June 20, 2010

Weighing the Love for 47 Loyal Ronin

I'm going to say it flat out: I'm not the biggest fan of Hiroshi Inagaki.

I don't count the Samurai series of films (I, II and III) as among my favorite jidai-geki. So I wasn't too thrilled about the prospect of sitting down to watch Chushingura, Inagaki's 1962 treatment of the famous Japanese tale of the loyal 47 ronin (masterless samurai). It was one of those things where I felt like I should see it, despite my reservations.

Well, I saw it. And although it was well made, it was typical Inagaki.

I say this somewhat contemptuously, because I feel Inagaki's cinematic "voice" has got to be one of the slickest, least critical ones in Japanese cinema. In Chushingura, the director fashioned a handsome-looking, straightforward version of the classic story, in which 47 ronin, whose lord is executed unfairly by corrupt officials, avenge their master against incredible odds...despite their inevitable fate: death. It's a story about love and unequivocal fealty, and the 47 ronin involved reflect the highest samurai standards, and are worthy of admiration through their sacrifice--a point made at the end during the samurai's long walk through the town after beheading their prime target.

Can you imagine how Kurosawa would've tackled this subject? Someone would've made a crack somewhere, I'll bet.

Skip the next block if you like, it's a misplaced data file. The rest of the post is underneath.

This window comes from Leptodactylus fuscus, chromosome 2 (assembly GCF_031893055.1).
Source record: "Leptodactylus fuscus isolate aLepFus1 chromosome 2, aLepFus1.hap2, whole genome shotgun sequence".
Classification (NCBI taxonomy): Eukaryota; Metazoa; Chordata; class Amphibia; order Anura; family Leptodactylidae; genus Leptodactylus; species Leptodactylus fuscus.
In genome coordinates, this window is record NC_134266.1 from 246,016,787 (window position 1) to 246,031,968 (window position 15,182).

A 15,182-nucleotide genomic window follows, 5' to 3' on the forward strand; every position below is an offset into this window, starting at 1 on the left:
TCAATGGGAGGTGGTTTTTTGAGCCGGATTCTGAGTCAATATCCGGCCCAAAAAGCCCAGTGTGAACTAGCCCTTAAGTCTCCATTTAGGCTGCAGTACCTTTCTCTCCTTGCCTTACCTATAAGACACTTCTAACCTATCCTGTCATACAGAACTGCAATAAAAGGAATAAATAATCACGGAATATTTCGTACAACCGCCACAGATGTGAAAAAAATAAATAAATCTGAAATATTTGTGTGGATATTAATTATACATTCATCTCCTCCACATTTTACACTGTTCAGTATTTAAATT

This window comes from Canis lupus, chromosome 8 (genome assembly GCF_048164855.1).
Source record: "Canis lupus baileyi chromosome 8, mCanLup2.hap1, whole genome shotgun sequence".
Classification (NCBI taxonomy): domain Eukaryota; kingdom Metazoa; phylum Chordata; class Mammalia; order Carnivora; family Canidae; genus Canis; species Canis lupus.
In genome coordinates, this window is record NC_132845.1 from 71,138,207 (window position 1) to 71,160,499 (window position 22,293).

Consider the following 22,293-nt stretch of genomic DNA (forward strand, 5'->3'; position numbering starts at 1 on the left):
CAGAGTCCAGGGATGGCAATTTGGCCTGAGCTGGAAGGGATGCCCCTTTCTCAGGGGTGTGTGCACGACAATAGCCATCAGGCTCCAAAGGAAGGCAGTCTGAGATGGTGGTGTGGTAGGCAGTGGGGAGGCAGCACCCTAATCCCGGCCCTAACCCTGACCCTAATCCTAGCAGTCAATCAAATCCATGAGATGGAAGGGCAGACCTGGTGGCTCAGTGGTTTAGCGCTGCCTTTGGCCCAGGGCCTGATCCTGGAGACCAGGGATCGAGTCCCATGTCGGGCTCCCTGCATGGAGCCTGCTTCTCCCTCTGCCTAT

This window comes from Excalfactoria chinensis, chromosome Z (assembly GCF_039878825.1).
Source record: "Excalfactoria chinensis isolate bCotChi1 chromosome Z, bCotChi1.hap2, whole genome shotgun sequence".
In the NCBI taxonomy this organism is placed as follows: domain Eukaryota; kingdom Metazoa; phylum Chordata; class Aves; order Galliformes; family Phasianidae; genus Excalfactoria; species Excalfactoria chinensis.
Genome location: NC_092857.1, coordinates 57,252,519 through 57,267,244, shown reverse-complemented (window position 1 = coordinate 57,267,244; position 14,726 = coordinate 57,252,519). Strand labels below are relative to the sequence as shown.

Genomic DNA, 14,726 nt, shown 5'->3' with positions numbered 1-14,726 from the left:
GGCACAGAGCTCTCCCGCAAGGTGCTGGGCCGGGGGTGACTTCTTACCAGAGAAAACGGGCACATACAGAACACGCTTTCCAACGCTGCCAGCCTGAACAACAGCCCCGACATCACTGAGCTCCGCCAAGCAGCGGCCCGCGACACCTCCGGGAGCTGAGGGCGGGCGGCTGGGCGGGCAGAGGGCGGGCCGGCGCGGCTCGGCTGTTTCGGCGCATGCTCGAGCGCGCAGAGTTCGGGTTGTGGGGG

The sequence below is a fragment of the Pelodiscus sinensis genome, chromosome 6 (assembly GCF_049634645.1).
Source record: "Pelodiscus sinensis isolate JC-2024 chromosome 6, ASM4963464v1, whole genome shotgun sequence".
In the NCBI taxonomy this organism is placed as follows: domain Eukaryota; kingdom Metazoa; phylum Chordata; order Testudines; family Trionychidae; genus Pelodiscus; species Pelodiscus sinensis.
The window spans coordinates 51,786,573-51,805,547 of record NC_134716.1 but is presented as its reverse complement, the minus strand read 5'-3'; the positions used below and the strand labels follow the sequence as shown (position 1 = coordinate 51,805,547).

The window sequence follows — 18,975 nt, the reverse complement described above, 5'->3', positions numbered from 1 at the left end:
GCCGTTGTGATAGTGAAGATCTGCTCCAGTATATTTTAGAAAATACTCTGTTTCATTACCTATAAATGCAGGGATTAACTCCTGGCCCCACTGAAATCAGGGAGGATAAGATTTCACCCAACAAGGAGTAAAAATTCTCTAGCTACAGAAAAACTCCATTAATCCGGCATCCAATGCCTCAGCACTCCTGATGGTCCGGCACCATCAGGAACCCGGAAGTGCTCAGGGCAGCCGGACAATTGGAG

Inagaki's treatment is reverential, to say the least. He peppers the tale with a complex cast of characters but doesn't spend enough time on most of them for us to become too involved. That's all right, though--this is an all-star type of film with luminaries such as Toshiro Mifine and Takashi Shimura playing small but important roles. I'm OK with this kind of movie.

I'm not OK, however, with the lack of a perspective.

That is what most struck me about Chushingura...and it's what I least like about Inagaki's films. It's a traditional, spectacle-oriented treatment--without much social commentary. You're supposed to hate the corrupt official (played with expert nastiness and no redeeming qualities by Chusha Ichikawa) and applaud the ronin's dedication, though this loyalty even extends beyond family. The values of note are the traditional ones, not the new ones, and one cannot question a samurai's dedication to his master, even at the expense of his wife or children, whom he must leave to avenge his lord and, consequently, commit ritual suicide.

Don't you think Kobayashi would have something to say about this?

I don't think all films have to be critical, and there's something to be said for going "by the book" when adapting classic stories. But I do think Inagaki missed something in Chushingura, and that only affirms my belief that he was not one of the world's top directors. One of the ingredients that makes great cinema so special is vision, and only a few people have it. There has to be a reason for making a film of a well-known tale that differentiates the new version from others that preceded it.

This is, by the way, a systemic issue in cinema that's not solely relegated to Inagaki's canon. We do need more movie visionaries who aren't just purveyors of slo-mo and 3D.

I know you're out there.


  1. Really interesting and thoughtful comments here on a lauded Japanese filmmaker I've been severely underexposed to. Wonderful job with the blog.

  2. Thanks for the kind words, Drew! And thanks for reading! Cheers.